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Help

General

Tips for Beginners

  • In a search form with more than one box you have to fill out the first box. Otherwise your search will not return any results.
  • Many of the search forms have an option that are available on pull-down menus. Put your mouse on the box and hold down the mouse button to see and make your choices.
  • Truncation is not automatic To search variations and the plural of a word, include an asterisk * at the end of the word. For example, herb*, will look for herbs, herbivore, herbarium, herbicide and so forth. The simple term herb will look only for the word herb.

Searching vs. browsing

Searching

  • locates works that contain information specified in the search -- such as certain words in the title or text or an author's name.
  • returns a list of the titles that contain that information.

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Searching

Simple searching

Simple searches are good for basic searching using few terms. Enter a word or phrase, including an author's name. The search looks for the terms anywhere in any of the texts. No search limit options are available. If using common words, this search may produce a very large number of results. For more complex searches, with search limit options, try an Advanced Search.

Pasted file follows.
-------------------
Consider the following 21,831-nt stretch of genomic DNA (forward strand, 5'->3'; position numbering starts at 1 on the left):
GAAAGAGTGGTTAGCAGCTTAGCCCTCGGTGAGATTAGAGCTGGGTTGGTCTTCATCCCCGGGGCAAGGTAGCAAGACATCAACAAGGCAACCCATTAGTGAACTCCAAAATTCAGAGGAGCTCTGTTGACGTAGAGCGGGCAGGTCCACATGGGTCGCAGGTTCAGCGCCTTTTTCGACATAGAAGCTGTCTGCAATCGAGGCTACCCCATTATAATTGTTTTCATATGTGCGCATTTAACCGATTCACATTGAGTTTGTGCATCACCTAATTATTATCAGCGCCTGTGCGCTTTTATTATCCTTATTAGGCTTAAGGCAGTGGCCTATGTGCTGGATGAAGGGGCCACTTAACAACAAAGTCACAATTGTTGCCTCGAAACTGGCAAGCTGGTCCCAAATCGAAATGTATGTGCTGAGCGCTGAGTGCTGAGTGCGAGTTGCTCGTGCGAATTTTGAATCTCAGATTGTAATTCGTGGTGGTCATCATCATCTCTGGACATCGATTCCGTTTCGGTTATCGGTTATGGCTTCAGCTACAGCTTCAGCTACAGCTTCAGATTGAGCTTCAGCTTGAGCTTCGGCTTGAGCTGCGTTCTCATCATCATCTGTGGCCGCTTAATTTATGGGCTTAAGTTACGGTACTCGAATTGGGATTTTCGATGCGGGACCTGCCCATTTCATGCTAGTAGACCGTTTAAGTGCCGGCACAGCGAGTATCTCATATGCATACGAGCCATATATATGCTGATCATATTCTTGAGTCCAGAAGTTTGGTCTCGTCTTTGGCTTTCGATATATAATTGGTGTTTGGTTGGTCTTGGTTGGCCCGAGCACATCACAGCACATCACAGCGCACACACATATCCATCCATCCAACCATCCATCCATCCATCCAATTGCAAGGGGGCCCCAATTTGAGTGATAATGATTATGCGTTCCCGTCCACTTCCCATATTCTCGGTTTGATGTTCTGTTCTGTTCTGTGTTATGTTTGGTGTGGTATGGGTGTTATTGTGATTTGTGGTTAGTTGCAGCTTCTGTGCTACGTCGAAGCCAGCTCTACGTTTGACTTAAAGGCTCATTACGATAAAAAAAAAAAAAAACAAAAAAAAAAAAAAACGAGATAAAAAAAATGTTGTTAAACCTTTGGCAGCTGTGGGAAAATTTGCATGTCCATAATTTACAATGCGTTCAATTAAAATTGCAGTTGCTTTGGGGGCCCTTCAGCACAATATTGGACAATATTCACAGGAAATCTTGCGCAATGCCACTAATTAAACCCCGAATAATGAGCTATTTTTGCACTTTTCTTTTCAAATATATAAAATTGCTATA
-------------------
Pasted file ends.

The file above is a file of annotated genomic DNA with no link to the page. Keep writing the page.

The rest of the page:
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Advanced searching

Boolean searching

Boolean searches allow you to combine up to three search terms or phrases and look for them in the same page or work.

For example:

  • submitting a query for farming will result in a full-text search for all works in which that term occurs.
  • submitting a query for farming AND garden, the search would be limited to works in which both farming and garden appeared somewhere in the text.

Same page or work option:

  • allows you to broaden or narrow your Boolean search.
  • Same page looks for your terms where they all appear on the same page.
  • Same work looks for the terms anywhere in the work.

How Boolean searches are executed:

  • Boolean expressions are operated on from left to right, just like mathematical equations. This means that you will need to take some care in formulating your search. For example: You wish to find any texts that mention the word horse AND either the words cattle OR sheep. Your search should be formulated as: cattle OR sheep AND horse.
  • Since the search works from left to right, the search will first look for the set of texts that contains EITHER cattle or sheep.
  • Then the search will look within that set of texts for the ones that also mention horse.
  • Those texts will be your results set.

If you had formulated your search as horse AND cattle OR sheep you would have gotten a very different set of results. Why?

  • Since the search works from left to right, the search would have first looked for the set of texts that contains BOTH the words horse and cattle.
  • Next it would have looked for the texts that contain the word sheep.
  • Then it would combine those two sets of results and eliminated the duplicates to give you your results.
  • This means you would have a whole set of texts that contained sheep but make no mention of horse.

Proximity searching

Proximity searches look for the co-occurrence of search terms. This allows you to specify the physical relationship between the words you are looking for -- so you can look for words following each other or near each other.

  • You can look for words or phrases within 40, 80 or 120 characters of each other.